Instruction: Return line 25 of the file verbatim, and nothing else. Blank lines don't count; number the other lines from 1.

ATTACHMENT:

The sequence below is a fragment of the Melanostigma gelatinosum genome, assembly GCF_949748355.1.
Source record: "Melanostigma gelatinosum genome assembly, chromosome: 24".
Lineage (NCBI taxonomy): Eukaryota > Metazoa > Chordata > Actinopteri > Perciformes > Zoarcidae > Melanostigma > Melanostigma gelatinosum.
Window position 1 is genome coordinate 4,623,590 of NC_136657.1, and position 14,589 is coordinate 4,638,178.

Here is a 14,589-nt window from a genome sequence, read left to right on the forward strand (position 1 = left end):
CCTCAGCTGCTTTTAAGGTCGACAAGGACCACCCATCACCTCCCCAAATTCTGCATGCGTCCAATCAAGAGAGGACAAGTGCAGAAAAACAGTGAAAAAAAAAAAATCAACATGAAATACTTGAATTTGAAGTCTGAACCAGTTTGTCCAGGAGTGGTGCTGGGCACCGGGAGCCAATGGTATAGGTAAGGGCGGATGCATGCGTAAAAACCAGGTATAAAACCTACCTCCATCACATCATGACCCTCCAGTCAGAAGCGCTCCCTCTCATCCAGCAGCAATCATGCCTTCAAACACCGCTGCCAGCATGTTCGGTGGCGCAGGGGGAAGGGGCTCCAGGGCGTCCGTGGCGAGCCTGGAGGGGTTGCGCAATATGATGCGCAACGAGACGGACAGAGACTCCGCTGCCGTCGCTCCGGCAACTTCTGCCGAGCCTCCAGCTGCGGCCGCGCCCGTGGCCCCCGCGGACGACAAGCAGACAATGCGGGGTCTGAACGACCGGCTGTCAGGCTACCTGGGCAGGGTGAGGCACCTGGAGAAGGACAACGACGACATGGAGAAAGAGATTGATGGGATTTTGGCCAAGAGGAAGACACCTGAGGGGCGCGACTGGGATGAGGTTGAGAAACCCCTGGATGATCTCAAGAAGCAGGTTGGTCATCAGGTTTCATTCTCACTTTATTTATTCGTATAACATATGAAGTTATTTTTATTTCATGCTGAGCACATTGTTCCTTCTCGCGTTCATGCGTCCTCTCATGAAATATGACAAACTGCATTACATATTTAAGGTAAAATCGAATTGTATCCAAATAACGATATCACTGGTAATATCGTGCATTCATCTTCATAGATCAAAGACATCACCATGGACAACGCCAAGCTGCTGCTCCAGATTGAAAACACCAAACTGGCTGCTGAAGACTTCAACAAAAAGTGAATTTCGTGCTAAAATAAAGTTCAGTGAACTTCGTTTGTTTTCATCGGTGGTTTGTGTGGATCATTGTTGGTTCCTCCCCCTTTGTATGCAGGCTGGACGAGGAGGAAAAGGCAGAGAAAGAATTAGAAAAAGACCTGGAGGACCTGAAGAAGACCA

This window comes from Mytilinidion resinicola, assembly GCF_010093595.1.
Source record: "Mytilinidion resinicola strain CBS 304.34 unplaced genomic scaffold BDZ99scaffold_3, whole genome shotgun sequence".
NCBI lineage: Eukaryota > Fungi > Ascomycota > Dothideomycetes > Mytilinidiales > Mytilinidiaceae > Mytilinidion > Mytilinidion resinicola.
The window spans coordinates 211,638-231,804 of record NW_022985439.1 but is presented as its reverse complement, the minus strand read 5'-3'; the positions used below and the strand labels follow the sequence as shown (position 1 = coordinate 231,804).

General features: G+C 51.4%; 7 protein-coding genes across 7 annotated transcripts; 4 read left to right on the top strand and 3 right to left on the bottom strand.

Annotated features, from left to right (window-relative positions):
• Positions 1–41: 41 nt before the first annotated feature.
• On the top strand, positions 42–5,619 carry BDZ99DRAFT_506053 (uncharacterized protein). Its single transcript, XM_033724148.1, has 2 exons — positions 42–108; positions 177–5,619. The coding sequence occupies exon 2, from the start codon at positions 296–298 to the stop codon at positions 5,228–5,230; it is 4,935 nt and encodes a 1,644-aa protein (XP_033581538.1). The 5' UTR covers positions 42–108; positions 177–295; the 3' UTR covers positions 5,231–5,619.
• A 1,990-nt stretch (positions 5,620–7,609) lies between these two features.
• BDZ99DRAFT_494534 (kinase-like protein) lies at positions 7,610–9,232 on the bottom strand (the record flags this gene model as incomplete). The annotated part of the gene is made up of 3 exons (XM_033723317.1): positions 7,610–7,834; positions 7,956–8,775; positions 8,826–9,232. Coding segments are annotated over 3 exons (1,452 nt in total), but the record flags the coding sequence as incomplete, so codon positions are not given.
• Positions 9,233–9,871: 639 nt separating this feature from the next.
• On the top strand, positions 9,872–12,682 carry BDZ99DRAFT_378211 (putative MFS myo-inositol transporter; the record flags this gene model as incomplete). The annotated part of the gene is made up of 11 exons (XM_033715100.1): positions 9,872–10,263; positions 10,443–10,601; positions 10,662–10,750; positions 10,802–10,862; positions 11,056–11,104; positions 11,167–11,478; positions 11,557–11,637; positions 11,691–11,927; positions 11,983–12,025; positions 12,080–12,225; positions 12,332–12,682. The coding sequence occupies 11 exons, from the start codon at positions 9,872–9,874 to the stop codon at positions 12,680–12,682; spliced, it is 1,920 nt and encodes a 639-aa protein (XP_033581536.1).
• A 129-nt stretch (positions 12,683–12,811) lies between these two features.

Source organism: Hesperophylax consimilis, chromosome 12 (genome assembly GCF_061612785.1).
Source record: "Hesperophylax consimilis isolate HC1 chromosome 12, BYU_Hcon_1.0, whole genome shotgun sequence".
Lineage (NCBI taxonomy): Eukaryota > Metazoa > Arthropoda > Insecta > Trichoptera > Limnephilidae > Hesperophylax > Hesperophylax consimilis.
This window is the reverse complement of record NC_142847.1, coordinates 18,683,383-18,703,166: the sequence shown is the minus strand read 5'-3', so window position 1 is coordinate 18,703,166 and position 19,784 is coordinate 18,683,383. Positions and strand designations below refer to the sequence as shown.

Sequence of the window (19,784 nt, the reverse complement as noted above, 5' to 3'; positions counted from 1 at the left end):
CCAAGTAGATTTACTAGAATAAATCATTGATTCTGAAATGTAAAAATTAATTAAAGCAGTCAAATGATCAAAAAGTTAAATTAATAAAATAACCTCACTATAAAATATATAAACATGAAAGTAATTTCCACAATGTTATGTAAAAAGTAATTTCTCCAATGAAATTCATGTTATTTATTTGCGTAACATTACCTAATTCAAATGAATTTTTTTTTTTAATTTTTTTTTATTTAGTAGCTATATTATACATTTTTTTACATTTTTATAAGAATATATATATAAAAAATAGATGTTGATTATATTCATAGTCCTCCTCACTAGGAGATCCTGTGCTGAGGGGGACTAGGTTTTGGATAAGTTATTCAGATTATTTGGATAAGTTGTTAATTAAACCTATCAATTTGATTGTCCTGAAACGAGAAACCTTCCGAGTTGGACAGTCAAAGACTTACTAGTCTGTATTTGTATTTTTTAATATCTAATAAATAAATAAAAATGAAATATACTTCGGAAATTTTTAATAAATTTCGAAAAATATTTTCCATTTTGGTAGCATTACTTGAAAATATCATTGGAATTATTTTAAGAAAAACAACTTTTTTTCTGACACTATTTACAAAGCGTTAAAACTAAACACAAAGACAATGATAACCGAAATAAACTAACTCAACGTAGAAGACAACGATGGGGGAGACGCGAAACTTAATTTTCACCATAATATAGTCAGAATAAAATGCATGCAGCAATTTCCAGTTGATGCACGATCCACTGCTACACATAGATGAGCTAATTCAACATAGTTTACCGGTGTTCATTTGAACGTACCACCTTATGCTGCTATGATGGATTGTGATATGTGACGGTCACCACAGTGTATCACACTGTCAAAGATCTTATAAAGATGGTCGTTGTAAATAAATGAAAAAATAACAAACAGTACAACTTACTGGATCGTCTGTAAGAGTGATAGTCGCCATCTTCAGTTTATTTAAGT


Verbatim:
CCAAGTAGATTTACTAGAATAAATCATTGATTCTGAAATGTAAAAATTAATTAAAGCAGTCAAATGATCAAAAAGTTAAATTAATAAAATAACCTCACTATAAAATATATAAACATGAAAGTAATTTCCACAATGTTATGTAAAAAGTAATTTCTCCAATGAAATTCATGTTATTTATTTGCGTAACATTACCTAATTCAAATGAATTTTTTTTTTTAATTTTTTTTTATTTAGTAGCTATATTATACATTTTTTTACATTTTTATAAGAATATATATATAAAAAATAGATGTTGATTATATTCATAGTCCTCCTCACTAGGAGATCCTGTGCTGAGGGGGACTAGGTTTTGGATAAGTTATTCAGATTATTTGGATAAGTTGTTAATTAAACCTATCAATTTGATTGTCCTGAAACGAGAAACCTTCCGAGTTGGACAGTCAAAGACTTACTAGTCTGTATTTGTATTTTTTAATATCTAATAAATAAATAAAAATGAAATATACTTCGGAAATTTTTAATAAATTTCGAAAAATATTTTCCATTTTGGTAGCATTACTTGAAAATATCATTGGAATTATTTTAAGAAAAACAACTTTTTTTCTGACACTATTTACAAAGCGTTAAAACTAAACACAAAGACAATGATAACCGAAATAAACTAACTCAACGTAGAAGACAACGATGGGGGAGACGCGAAACTTAATTTTCACCATAATATAGTCAGAATAAAATGCATGCAGCAATTTCCAGTTGATGCACGATCCACTGCTACACATAGATGAGCTAATTCAACATAGTTTACCGGTGTTCATTTGAACGTACCACCTTATGCTGCTATGATGGATTGTGATATGTGACGGTCACCACAGTGTATCACACTGTCAAAGATCTTATAAAGATGGTCGTTGTAAATAAATGAAAAAATAACAAACAGTACAACTTACTGGATCGTCTGTAAGAGTGATAGTCGCCATCTTCAGTTTATTTAAGT